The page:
While Minas Tirith burns and its soldiers succumb to despair, Denethor takes Faramir to the House of the Steward where he plans to burn himself and his son alive. He orders Pippin to fetch wood and oil. Pippin goes to find Gandalf instead, who is being challenged by the Lord of the Nazgûl. A horn rings out: the Rohirrim have arrived, and the Lord of the Nazgûl flies off to join the battle, leaving Gandalf to save Faramir. Gandalf tries to convince Denethor to hold onto hope that Gondor will survive. But Denethor, having looked into the Seeing Stone, believes that hope is foolish. When Gandalf takes Faramir away, Denethor lights the funeral pyre, throws himself onto it, and burns to death.

Upon the arrival of the Lord of the Nazgûl on the battlefield, Théoden is crushed by his spooked horse. Dernhelm comes to Théoden’s defense. When Dernhelm removes his helmet, Merry realizes that it’s actually Éowyn he’s been riding with. He assists her in her defeat of the Nazgûl who, though he claims he cannot be defeated by a man, is left vulnerable to the attacks of Merry, a hobbit, and Éowyn, a woman. When the Lord of the Nazgûl is defeated, the oppressive shadow disperses.

Though the Rohirrim had early success defeating Mordor’s front lines, they are outnumbered by the enemy armies who continue to approach Minas Tirith. Their victory is only won when Aragorn and his company arrive on the Black Ships, unfurling the royal banner of Gondor.

The wounded, including Faramir, Éowyn, and Merry, are taken to the city’s Houses of Healing. The Healers have little success saving the sick from the affliction of the Dark Shadow, which is caused by proximity to the Nazgûl. It’s only Aragorn’s skill that revives the patients. Though he’s the heir to the throne, Aragorn refuses to claim kingship yet, camping outside the city while Imrahil takes on temporary stewardship. Aragorn and the other captains meet to strategize what they predict will be their last act of war—they’ll march on the Black Gate of Mordor in the hope of drawing Sauron’s attention away from Frodo, whose quest to destroy the Ring must be successful if there’s to be any peace in Middle-earth again.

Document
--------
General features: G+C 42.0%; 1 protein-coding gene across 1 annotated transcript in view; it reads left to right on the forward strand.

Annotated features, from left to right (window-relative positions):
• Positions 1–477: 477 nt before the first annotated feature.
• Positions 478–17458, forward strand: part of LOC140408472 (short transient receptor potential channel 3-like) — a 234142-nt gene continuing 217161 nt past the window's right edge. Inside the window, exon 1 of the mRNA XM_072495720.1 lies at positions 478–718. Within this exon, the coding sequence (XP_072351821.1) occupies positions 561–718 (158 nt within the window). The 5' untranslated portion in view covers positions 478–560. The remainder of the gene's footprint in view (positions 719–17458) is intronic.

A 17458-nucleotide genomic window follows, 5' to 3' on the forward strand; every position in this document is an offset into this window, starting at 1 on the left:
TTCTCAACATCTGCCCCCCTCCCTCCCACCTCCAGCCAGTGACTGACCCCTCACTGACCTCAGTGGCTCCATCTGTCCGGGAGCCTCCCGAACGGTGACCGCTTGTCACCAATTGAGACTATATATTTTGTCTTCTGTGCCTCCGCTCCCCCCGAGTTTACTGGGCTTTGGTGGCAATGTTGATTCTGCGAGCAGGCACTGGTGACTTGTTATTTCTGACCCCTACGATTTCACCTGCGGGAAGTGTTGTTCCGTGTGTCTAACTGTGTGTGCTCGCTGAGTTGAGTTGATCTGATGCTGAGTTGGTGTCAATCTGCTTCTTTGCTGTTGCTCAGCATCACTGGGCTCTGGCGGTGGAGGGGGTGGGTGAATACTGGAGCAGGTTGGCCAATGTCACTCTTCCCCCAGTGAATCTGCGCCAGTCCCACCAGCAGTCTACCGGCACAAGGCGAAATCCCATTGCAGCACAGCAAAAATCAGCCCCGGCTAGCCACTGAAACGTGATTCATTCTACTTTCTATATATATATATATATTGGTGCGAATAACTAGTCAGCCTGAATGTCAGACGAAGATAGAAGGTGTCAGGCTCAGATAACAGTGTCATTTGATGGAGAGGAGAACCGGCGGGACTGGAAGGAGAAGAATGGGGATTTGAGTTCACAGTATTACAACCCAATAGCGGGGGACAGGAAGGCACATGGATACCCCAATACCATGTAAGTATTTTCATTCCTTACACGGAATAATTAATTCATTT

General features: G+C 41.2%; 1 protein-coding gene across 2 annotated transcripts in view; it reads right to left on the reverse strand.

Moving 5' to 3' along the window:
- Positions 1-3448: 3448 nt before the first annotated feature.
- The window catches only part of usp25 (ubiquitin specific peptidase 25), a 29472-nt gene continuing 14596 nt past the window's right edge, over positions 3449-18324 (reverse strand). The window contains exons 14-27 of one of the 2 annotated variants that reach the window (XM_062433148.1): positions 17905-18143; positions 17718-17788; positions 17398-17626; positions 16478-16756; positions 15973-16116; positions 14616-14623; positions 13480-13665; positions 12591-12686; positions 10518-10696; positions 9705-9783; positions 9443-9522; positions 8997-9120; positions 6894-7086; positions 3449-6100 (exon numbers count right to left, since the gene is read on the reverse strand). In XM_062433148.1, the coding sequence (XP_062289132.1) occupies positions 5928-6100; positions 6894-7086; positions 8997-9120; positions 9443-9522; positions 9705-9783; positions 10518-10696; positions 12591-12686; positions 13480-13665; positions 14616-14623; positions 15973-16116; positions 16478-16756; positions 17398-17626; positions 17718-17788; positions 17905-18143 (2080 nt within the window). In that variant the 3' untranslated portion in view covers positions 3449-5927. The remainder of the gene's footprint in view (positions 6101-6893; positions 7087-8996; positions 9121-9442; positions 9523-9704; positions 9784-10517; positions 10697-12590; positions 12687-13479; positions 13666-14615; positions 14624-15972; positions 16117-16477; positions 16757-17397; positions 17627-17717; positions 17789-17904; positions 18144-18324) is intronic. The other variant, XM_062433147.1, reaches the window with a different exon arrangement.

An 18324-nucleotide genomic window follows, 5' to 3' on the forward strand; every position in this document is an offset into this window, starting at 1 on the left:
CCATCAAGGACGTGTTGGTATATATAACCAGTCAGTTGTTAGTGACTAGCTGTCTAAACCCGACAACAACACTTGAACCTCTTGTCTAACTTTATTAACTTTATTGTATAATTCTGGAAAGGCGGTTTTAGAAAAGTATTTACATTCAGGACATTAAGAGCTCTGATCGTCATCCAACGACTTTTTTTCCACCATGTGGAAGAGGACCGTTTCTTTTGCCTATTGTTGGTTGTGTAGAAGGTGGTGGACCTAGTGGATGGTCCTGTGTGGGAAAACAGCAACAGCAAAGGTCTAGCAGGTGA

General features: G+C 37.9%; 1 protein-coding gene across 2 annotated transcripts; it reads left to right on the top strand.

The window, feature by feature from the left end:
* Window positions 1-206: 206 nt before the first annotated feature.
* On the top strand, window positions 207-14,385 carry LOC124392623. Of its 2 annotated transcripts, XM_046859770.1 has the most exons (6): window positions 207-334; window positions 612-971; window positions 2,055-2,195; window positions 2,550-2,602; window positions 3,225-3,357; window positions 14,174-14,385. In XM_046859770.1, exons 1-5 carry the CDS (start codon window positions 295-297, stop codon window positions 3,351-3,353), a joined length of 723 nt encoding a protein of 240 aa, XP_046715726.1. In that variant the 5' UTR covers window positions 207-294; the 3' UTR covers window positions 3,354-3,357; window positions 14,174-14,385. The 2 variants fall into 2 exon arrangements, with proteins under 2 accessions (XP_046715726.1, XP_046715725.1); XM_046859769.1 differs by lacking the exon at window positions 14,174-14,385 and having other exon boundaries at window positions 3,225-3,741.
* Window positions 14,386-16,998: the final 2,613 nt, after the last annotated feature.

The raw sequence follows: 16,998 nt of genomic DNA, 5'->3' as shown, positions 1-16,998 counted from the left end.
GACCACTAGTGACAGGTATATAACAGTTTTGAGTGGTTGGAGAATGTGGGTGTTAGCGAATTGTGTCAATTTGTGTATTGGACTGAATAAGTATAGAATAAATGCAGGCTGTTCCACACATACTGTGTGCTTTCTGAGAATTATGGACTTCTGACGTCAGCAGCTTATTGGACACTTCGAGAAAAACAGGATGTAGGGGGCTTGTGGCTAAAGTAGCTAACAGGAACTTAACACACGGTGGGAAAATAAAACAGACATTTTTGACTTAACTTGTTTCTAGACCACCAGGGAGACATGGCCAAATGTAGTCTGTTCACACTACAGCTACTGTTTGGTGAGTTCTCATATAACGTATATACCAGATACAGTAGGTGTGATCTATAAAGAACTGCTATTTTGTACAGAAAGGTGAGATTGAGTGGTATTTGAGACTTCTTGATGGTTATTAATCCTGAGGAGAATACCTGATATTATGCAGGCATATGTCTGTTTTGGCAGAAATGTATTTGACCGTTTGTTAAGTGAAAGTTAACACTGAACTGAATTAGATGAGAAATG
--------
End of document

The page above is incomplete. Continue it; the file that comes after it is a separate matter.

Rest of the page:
While battle rages at Minas Tirith, Sam rescues Frodo from the orcs at the Tower of Cirith Ungol and accompanies him through the treacherous fields of Mordor to reach Mount Doom. They don’t have enough food or water for the return journey, and the burden of the Ring is becoming unbearable for Frodo. They finally reach the chasm of Mount Doom, but Frodo refuses to give up the Ring. Gollum, having followed the pair through Mordor, attacks Frodo and bites the Ring off his finger, dancing in joy before falling into the mountain’s fiery core and destroying the Ring as he dies.

At the moment of the Ring’s destruction, Aragorn’s armies are fighting a hopeless battle at the Black Gate. They’re vastly outnumbered and on the verge of defeat when the enemy suddenly cowers and retreats: Sauron has been defeated. As Mordor crumbles, the great Eagles arrive as a favor to Gandalf, who takes them to rescue Frodo and Sam from the molten ruin of Mount Doom.

Sam and Frodo are honored on their return to Gondor, and they talk and rest with Merry, Pippin, Legolas, and Gimli. Eventually, Aragorn returns to Minas Tirith to claim his kingship at last. He begins his reign with several merciful acts and replaces the withered White Tree in the Citadel courtyard with a sapling that has descended from it, marking the beginning of a new, flourishing age of Men.

Frodo, Sam, Merry, and Pippin travel home to the Shire, escorted by Gandalf. Frodo insists that they stop in Rivendell on their journey to see Bilbo, whose old age has caught up with him now that the Ring has been destroyed. When the hobbits finally return to the Shire, they find it has been overtaken by ruffians led by Frodo’s relative, Lotho. They corral an army of hobbits to rebel against the ruffians, and in their victory, they realize that Lotho has been used as Saruman’s puppet. Frodo banishes Saruman from the Shire, refusing to use violence against him—but Saruman’s servant, Wormtongue, slits Saruman’s throat before being shot down himself.

A few months after returning home, Frodo realizes that he will never fully heal from his wounds or the burden of the Ring. The next year, when Elrond, Galadriel, and Gandalf—the bearers of the Three Rings—make their way to the Grey Havens with Bilbo, Frodo joins them. After bidding farewell to the other hobbits, they sail from Middle-earth to the Undying Lands together.